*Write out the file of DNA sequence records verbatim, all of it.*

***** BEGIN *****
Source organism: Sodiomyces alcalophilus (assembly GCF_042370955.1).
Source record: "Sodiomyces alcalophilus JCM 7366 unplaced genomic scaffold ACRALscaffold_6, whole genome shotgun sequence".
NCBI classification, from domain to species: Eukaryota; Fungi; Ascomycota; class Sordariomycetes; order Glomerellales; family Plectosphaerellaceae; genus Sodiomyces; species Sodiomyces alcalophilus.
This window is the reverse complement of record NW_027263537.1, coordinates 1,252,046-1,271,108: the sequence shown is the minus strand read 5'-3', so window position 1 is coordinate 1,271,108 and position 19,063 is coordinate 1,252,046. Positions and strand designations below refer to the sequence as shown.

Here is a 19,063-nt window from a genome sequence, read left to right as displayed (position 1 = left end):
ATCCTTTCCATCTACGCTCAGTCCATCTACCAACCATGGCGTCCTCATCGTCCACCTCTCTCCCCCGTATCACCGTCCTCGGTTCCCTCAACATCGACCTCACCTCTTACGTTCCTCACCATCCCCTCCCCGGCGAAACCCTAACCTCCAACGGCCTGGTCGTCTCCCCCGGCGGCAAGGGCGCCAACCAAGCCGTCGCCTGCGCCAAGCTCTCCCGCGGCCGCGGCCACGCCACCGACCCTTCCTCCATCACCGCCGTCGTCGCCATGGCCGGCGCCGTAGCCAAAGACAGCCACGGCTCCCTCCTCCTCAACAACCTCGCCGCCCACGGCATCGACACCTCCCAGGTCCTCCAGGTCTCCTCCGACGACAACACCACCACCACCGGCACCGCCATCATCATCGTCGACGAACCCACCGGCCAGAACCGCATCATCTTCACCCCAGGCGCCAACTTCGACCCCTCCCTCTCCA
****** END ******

Source organism: Sodiomyces alcalophilus (assembly GCF_042370955.1).
Source record: "Sodiomyces alcalophilus JCM 7366 unplaced genomic scaffold ACRALscaffold_6, whole genome shotgun sequence".
NCBI classification, from domain to species: Eukaryota; Fungi; Ascomycota; class Sordariomycetes; order Glomerellales; family Plectosphaerellaceae; genus Sodiomyces; species Sodiomyces alcalophilus.
This window is the reverse complement of record NW_027263537.1, coordinates 1,252,046-1,271,108: the sequence shown is the minus strand read 5'-3', so window position 1 is coordinate 1,271,108 and position 19,063 is coordinate 1,252,046. Positions and strand designations below refer to the sequence as shown.

Here is a 19,063-nt window from a genome sequence, read left to right as displayed (position 1 = left end):
ATCCTTTCCATCTACGCTCAGTCCATCTACCAACCATGGCGTCCTCATCGTCCACCTCTCTCCCCCGTATCACCGTCCTCGGTTCCCTCAACATCGACCTCACCTCTTACGTTCCTCACCATCCCCTCCCCGGCGAAACCCTAACCTCCAACGGCCTGGTCGTCTCCCCCGGCGGCAAGGGCGCCAACCAAGCCGTCGCCTGCGCCAAGCTCTCCCGCGGCCGCGGCCACGCCACCGACCCTTCCTCCATCACCGCCGTCGTCGCCATGGCCGGCGCCGTAGCCAAAGACAGCCACGGCTCCCTCCTCCTCAACAACCTCGCCGCCCACGGCATCGACACCTCCCAGGTCCTCCAGGTCTCCTCCGACGACAACACCACCACCACCGGCACCGCCATCATCATCGTCGACGAACCCACCGGCCAGAACCGCATCATCTTCACCCCAGGCGCCAACTTCGACCCCTCCCTCTCCA